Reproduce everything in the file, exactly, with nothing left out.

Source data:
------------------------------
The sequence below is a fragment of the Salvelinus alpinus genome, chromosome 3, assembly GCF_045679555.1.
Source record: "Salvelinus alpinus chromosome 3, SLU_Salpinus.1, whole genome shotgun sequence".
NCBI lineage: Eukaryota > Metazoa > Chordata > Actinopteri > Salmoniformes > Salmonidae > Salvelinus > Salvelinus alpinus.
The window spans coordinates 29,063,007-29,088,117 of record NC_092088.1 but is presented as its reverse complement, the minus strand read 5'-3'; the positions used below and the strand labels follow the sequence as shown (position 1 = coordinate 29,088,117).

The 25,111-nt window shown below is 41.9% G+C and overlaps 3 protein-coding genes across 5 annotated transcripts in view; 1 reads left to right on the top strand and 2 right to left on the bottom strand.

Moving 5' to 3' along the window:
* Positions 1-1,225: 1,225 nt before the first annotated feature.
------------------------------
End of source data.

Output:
The sequence below is a fragment of the Salvelinus alpinus genome, chromosome 3, assembly GCF_045679555.1.
Source record: "Salvelinus alpinus chromosome 3, SLU_Salpinus.1, whole genome shotgun sequence".
NCBI lineage: Eukaryota > Metazoa > Chordata > Actinopteri > Salmoniformes > Salmonidae > Salvelinus > Salvelinus alpinus.
The window spans coordinates 29,063,007-29,088,117 of record NC_092088.1 but is presented as its reverse complement, the minus strand read 5'-3'; the positions used below and the strand labels follow the sequence as shown (position 1 = coordinate 29,088,117).

The 25,111-nt window shown below is 41.9% G+C and overlaps 3 protein-coding genes across 5 annotated transcripts in view; 1 reads left to right on the top strand and 2 right to left on the bottom strand.

Moving 5' to 3' along the window:
* Positions 1-1,225: 1,225 nt before the first annotated feature.